A few pictures from the pack-out:

IMG_1174 Our UAB (unaccompanied air baggage). We tried not to put too much in it even though we had 900 lbs (two FSOs with one child each [250 lb+ 200 lb] x 2=900 lbs) to U.S. We will get substantially less to Ethiopia because Paul’s next assignment is D.C. based, so he probably won’t get UAB at all. We didn’t want to ship stuff to the U.S. and then not be able to take to Ethiopia.

IMG_1182 Loading our HHE into the crates.

IMG_1193 Nailing the HHE crates shut.

IMG_1197Putting the Embassy seals on our HHE crates. Buh-Bye, stuff! See you in a few months in Ethiopia!

Monday, August 4, 2014

Wrapping Things Up

First, an update on our tandem bidding situation. Paul recently got a Washington, D.C.–based job, which we are told he would be able to do out of Addis Ababa, my next post. We don’t have all the details about his job yet but are majorly relieved that we may actually be together!

Otherwise, our summer has been as hectic as ever. Before we knew it, we found ourselves with less than a month left in India. Someone definitely hit the fast-forward button on us. I am not ready to go. I haven’t seen enough of India, I haven’t experienced enough, I haven’t tasted enough, and I certainly haven’t shopped enough (and there’s not enough time left to rectify that.) So thinking about leaving is hard for me. Though I have to say some of us are readier than others.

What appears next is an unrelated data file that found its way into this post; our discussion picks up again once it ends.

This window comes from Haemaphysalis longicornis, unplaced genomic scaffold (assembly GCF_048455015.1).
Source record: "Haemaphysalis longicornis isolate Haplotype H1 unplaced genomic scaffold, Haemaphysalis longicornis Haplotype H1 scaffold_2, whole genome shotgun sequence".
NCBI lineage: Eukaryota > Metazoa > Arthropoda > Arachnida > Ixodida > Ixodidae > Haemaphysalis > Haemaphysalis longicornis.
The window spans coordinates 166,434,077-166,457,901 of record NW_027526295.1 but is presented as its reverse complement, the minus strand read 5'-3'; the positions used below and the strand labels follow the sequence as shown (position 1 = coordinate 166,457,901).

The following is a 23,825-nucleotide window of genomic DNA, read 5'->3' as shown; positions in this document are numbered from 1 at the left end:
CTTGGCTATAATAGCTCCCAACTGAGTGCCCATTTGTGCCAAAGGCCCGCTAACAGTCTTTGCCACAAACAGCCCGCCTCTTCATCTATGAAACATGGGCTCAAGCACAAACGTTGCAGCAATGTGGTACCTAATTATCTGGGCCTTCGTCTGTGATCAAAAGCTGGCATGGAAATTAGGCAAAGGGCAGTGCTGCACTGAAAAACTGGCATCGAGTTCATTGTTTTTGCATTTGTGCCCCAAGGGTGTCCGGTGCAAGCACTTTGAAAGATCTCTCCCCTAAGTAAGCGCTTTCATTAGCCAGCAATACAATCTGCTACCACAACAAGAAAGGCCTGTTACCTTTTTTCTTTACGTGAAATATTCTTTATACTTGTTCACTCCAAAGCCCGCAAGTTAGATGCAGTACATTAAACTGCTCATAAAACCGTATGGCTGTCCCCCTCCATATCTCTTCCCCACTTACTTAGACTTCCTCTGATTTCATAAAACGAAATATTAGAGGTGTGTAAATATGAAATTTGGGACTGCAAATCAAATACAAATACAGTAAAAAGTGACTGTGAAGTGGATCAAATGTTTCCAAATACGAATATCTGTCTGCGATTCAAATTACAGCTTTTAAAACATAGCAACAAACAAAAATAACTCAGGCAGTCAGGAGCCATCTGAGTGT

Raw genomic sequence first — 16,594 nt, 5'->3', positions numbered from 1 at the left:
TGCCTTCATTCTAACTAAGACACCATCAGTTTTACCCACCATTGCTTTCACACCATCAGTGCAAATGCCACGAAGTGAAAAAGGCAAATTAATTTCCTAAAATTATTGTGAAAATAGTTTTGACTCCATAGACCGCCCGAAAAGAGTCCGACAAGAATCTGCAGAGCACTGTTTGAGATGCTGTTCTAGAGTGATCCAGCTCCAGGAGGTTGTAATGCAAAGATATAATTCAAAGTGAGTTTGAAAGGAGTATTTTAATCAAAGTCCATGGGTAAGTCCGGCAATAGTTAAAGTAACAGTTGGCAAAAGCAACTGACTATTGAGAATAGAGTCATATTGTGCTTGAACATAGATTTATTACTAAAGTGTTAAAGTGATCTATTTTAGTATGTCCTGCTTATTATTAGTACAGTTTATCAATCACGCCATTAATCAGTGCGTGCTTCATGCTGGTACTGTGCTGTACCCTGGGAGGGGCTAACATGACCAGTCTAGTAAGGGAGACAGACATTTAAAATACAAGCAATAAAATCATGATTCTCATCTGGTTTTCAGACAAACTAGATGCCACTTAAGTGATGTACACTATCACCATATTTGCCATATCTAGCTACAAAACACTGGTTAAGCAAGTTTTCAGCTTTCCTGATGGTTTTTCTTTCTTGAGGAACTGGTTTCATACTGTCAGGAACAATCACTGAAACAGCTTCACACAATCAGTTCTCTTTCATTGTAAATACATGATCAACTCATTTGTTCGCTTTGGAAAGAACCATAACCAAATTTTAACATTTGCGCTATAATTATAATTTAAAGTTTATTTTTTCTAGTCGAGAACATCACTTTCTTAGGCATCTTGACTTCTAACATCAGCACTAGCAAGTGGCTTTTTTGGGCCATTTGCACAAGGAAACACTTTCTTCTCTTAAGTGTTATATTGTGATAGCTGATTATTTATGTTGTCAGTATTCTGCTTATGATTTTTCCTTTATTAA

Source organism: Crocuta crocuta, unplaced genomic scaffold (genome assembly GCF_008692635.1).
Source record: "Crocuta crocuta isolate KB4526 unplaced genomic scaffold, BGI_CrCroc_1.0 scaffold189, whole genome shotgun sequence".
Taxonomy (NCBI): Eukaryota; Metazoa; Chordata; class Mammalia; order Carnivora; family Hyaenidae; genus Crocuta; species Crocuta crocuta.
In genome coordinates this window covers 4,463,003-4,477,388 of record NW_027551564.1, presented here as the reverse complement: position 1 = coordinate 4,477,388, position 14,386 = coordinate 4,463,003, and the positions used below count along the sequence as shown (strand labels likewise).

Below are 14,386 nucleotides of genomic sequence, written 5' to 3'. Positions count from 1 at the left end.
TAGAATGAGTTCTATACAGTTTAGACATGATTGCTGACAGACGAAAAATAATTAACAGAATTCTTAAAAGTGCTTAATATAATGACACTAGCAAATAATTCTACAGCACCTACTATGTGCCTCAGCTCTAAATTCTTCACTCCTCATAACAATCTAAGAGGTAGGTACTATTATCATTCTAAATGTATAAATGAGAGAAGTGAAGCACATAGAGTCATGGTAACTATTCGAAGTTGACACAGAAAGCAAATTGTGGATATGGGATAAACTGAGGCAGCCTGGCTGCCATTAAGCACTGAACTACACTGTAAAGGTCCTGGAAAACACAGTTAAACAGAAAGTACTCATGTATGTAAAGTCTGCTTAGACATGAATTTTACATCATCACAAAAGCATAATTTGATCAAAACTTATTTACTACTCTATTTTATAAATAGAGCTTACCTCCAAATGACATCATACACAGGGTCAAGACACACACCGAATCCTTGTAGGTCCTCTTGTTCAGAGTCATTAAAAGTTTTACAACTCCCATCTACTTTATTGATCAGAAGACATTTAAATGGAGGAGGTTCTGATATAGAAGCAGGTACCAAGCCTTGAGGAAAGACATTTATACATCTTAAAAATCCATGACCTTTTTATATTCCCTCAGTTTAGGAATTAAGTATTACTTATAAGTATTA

In any case, we have been down-sizing. We sold our car, which is great because we won’t have to worry about having someone else sell it for us after we leave but now we don’t have a car, which is a pain in the hiney and is really getting in the way of my shopping.

We had a sale last weekend and it was nuts. I have been pretty good of getting rid of things throughout our tour – especially kids clothes, shoes, toys and books. I gave tons of stuff to our household help as well as other people’s help, and friends and neighbors, with kids younger than ours. We also made a donation of clothes and books to a school in Uttar Pradesh.

What we hadn’t been good about  was getting rid of my and Paul’s older clothes and some housey-things that we had been lugging around since before we left Florida. We  decided to do a sale a couple of months ago and spent the time since combing through our stuff deciding what we truly need. There were a lot of things that we brought to India but never used. I realized that I had clothes, which sat unworn in space bags under our beds since we came here. Those were clothes that I love but had unfortunately “outgrown.” India has not been good for my waistline and I need to do something about it but there was no point in sitting on a bunch of those clothes for leaner times, which should come but may not.

Then there were a bunch of tools – drills and saws, sanders, and all kinds of other crazy stuff you accumulate when you own a home, which we didn’t use any longer, since we are really not supposed to do house maintenance on the government housing we get to live in.

Last but not least, there were boxes and bags of paper – documents about things we no longer own, tax records, school records, bills paid and all kinds of other stuff that we didn’t need to keep anymore.